Goats and dogs need daily attention. Goats get hung up in fences, get sick or just about any other calamity their curiosity gets them into. Dogs are about the same and they need human attention!
Adron is totally correct, goats need a tremendous about of attention. Leaving them alone as mentioned will never work. Are wanting to buy goats to manicure your property? If so forget it, bush hog the new property first, then buy a good quality riding lawn mower and mow your new land twice a year. It will look like a golf course in no time, and you will surely enjoy riding the new lawn mower more than tending to animals from afar...
Well, I'm going to slightly disagree with everyone else and tell you it is possible (at least with meat goats), but still discouraged.
Besides the usual worries that something bad will happen to them and you won't be there (which are valid, but even goats have been kept successfully without constant attention) there is also the issue of being able to work with the goats when you need to. If you are only showing up once a day for a few minutes to check on their water/feed, then it is quite likely that some goats will be hard to catch to trim hooves, doctor, etc. If you go this route, you'd better be careful with what goats you buy, or learn to rope.
I have a goat that was given to me that I was told ran wild for a long, long time. After six months of playing "goat-whisperer" I can get her to eat out of my hand... sometimes. Trimming her hooves, moving to the next pasture, etc usually means using a rope. It is bad enough that she'll probably end up in the freezer before winter is over.
If it were me, and if this other land was not really close to my place, and I was not prepared to spend a lot of time over there with the goats, I'd probably just not do it.
Goats prefer superior fencing, well to be more accurate, goat owners need superior fencing. As already said, they need attention,but they really want it even more. They need to trust you. If they only see you when it is time for shots or hooves, they will flee from you. If you spend just 10-15 min. a day rubbing, petting, and just being a goat with them, then MANY other problems can be avoided. When they get out, and they will, they need to be able to feel safe comming to you. Some may be faster than me, but I have NEVER caught a goat that was out of the fence that didn't want to be caught. Mike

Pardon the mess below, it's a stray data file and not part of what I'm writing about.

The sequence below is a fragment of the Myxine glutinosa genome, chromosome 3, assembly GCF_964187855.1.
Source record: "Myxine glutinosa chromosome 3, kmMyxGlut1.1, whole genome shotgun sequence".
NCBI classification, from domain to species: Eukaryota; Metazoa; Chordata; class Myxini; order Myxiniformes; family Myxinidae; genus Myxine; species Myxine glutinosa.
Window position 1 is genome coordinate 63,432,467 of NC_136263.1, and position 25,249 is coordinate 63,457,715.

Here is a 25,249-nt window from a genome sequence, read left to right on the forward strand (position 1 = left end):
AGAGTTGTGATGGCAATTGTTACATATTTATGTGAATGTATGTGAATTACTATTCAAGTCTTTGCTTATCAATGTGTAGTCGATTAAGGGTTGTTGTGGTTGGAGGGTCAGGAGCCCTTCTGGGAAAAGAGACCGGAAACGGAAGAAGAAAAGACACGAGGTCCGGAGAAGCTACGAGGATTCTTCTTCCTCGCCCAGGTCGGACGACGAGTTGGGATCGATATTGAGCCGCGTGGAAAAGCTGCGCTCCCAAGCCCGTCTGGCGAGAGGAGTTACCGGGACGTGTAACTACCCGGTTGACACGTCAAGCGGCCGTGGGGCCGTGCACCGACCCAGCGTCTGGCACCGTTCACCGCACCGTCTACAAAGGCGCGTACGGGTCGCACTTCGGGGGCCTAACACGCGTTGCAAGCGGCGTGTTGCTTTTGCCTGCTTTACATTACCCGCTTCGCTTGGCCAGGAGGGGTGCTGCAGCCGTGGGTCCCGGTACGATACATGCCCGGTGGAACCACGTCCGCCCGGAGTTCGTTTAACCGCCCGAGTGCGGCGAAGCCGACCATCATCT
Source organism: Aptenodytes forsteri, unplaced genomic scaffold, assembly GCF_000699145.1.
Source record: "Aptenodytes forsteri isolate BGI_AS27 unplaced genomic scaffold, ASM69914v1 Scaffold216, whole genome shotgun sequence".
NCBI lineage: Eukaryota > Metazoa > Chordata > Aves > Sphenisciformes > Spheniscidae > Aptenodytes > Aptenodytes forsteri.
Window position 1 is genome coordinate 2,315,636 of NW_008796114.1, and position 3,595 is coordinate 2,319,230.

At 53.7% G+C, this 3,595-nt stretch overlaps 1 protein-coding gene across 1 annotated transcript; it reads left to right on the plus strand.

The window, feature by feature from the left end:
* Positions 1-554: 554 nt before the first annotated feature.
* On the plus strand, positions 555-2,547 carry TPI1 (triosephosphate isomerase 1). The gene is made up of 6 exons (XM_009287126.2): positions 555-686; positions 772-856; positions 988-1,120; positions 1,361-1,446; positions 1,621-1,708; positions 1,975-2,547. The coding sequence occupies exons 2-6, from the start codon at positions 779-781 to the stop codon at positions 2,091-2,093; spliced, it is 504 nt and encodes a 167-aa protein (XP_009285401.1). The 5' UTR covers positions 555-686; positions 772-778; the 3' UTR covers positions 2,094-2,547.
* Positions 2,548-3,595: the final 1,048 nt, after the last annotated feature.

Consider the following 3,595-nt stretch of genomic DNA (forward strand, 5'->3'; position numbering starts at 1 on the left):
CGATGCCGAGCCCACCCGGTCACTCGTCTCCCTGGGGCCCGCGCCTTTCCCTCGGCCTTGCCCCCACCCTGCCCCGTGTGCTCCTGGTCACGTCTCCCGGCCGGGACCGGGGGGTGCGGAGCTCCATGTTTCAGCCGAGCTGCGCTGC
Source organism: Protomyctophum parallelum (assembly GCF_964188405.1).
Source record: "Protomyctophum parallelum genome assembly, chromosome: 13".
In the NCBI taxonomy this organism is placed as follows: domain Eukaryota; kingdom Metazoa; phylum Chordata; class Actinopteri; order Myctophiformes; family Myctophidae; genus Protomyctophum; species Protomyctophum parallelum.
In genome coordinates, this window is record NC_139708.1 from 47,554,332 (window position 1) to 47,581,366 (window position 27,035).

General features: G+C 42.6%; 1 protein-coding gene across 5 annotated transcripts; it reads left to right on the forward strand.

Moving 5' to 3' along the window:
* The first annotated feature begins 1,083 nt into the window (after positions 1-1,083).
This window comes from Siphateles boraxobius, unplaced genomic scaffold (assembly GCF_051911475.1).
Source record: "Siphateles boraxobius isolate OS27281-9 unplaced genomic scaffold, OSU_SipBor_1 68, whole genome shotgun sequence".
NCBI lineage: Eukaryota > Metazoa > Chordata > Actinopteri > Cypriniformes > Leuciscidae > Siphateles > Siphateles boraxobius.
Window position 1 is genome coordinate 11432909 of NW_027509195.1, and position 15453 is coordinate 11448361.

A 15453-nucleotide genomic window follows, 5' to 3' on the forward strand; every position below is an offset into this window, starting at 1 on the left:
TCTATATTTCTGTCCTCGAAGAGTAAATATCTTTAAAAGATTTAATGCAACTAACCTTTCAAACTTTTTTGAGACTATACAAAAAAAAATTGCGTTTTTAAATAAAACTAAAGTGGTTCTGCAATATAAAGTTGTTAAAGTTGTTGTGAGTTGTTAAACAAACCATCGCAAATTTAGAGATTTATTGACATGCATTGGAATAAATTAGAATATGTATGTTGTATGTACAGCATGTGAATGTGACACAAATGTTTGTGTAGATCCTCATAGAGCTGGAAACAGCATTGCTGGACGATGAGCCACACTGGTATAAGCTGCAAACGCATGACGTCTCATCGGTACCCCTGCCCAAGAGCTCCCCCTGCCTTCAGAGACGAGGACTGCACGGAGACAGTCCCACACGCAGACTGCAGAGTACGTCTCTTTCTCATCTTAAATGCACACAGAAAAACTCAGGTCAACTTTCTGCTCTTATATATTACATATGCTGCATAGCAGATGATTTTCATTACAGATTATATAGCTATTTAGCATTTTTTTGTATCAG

There are likely millions of goats in west Texas that don't see a human the whole year, only after kidding and the kids are rounded up for sale at slaughter, or shearing. It certainly is a different mentality, and a huge difference in mortality than what we talk about on this forum. But anything can be done, there are automatic dog feeders for livestock guardians, our ridgebacks get kibble free choice, this could easily be done with weekend visits from you. Fencing is huge, your predators have to be addressed from the beginning, and you will likely have to start with a pup which isn't going to be any help for the 1st year. You would need to do meat or fiber goats, so they can rely on forage, haying during the winter.
Good luck with this and tell us what you end up doing. Vicki